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Music labels settle with Chinese Internet firm over piracy

Chinese Internet firm Sohu was previously accused of hosting links to unlicensed music downloads

In another breakthrough for China's anti-piracy efforts, four major record labels have signed a deal to license music to a Chinese Internet firm in exchange for royalties, after the company had previously been accused of hosting links to illegal music downloads.

The record labels struck the deal last week with Internet portal operator and search engine company Sohu.com, according to a Monday posting on the Beijing's High Court website. The record labels include Universal Music, Warner Music, Sony Music and China's Gold Typhoon Entertainment.

The record companies had previously filed lawsuits against Sohu, alleging that its search service offers links to pirated music downloads. Starting in August 2010, however, the Beijing court worked to broker a deal between the companies.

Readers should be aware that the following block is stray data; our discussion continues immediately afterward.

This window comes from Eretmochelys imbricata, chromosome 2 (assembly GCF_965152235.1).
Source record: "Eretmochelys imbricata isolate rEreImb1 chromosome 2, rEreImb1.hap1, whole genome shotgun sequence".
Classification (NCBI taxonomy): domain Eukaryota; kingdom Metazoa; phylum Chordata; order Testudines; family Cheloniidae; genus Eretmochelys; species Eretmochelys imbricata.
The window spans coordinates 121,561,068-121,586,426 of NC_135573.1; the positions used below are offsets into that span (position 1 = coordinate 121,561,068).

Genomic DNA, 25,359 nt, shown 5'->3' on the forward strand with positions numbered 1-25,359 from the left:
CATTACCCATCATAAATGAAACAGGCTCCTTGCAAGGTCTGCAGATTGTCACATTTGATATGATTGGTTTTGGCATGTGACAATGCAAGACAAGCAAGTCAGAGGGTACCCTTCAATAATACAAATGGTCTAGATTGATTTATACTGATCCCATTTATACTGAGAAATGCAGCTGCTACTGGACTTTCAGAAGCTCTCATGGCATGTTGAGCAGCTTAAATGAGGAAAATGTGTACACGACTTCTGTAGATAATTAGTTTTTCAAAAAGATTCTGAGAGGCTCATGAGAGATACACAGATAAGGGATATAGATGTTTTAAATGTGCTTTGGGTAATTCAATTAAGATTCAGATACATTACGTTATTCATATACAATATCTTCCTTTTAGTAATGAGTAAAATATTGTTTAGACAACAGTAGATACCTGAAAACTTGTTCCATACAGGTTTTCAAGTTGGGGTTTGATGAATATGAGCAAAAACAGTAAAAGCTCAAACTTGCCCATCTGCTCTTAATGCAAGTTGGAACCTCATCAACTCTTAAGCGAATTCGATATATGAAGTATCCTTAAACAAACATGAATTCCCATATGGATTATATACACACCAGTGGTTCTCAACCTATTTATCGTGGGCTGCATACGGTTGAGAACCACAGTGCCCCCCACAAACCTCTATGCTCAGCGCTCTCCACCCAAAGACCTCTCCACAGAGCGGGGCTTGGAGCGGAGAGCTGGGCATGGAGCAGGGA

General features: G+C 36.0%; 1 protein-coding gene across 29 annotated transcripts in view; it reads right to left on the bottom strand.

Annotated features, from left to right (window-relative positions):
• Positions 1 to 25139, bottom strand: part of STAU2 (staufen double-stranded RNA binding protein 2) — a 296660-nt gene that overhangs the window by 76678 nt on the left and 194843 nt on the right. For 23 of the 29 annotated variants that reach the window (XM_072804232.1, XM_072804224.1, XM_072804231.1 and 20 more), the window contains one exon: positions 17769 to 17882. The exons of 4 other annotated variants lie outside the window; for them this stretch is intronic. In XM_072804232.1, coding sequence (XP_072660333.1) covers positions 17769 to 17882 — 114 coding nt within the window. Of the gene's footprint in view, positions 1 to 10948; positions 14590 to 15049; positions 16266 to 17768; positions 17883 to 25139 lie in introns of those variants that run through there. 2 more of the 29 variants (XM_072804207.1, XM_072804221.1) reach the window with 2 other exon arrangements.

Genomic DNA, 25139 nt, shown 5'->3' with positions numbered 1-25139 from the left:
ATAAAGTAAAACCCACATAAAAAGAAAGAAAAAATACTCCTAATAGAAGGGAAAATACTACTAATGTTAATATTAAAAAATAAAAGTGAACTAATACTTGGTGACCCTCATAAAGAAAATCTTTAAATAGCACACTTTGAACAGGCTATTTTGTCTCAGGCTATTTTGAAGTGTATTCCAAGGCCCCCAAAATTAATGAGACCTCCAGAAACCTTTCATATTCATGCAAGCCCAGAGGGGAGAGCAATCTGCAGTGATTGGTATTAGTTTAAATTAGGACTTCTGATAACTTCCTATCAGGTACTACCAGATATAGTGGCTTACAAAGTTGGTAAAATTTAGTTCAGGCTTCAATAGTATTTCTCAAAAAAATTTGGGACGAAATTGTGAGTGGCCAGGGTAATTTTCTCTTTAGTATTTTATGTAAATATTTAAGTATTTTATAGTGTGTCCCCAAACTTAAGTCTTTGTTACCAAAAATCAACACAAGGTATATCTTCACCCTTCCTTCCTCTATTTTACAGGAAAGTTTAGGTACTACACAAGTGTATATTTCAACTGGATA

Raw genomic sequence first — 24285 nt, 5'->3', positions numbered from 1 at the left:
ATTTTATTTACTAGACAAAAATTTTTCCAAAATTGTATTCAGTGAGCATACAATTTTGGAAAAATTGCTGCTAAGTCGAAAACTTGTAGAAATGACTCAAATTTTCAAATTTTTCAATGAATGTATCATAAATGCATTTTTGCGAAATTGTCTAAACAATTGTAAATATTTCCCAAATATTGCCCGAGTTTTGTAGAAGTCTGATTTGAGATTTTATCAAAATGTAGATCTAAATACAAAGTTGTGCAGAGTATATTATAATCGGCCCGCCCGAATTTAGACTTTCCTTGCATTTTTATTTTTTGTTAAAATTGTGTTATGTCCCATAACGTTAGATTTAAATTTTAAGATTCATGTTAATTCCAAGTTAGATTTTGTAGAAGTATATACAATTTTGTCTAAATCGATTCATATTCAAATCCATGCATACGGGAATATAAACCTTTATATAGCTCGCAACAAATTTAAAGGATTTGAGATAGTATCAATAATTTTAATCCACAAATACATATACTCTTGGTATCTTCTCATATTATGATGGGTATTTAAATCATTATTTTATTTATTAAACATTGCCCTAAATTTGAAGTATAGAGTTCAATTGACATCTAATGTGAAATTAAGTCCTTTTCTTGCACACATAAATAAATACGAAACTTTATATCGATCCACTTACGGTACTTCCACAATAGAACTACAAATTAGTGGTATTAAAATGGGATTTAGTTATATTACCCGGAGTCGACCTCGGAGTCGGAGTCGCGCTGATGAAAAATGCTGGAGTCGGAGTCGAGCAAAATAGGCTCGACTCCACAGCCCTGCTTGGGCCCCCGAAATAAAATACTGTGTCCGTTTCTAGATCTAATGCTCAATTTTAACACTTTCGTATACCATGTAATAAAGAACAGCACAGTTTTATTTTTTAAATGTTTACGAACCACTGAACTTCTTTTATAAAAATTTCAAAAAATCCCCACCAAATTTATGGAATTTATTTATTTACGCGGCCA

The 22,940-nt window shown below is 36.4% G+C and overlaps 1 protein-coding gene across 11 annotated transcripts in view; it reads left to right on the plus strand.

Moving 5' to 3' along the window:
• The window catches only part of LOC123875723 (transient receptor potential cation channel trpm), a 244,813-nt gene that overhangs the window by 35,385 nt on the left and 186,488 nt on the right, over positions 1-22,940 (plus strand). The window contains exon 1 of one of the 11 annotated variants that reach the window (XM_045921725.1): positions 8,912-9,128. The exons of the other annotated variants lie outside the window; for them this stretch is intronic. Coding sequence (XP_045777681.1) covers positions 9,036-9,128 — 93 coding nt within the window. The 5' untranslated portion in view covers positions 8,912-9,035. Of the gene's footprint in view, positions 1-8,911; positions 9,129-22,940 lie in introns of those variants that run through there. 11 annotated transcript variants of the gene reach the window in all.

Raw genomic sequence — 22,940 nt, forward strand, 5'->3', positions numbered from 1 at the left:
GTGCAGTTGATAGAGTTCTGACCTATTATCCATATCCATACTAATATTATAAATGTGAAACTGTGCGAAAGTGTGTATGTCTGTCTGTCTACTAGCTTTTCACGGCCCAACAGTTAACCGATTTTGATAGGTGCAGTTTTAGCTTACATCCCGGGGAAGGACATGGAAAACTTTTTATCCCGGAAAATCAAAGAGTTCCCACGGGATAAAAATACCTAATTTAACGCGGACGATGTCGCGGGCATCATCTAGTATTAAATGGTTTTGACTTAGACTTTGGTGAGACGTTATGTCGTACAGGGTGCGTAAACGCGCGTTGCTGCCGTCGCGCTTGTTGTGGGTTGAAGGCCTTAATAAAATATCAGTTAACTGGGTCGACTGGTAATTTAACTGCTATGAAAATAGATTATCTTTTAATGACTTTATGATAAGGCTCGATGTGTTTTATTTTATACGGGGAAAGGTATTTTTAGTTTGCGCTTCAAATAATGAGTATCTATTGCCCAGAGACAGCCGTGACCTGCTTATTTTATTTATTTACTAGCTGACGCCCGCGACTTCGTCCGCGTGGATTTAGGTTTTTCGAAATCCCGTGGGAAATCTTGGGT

"A ruling on the matter would have left the dispute on both sides unresolved, and also could have deepened the grievances between the two groups," the court said. The original lawsuit involved 105 popular songs, and sought a compensation of 54 million yuan (US$8.6 million).

Under the new agreement, Sohu has agreed to invest in an anti-piracy fund of industry group, the International Federation of the Phonographic Industry. The company will also gain access to the four record labels' music catalogues, and Chinese users will be able to download the songs via the company's Sogou site for free.

Sohu did not immediately comment.

The deal comes almost two years after Chinese search giant Baidu also reached a similar agreement to pay record labels to offer licensed music downloads. Like Sohu, Baidu had also been accused of offering a large catalogue of links to pirated music downloads through its MP3 search site. But the company has since dropped the site, and replaced it with a music platform offering official free downloads to songs.


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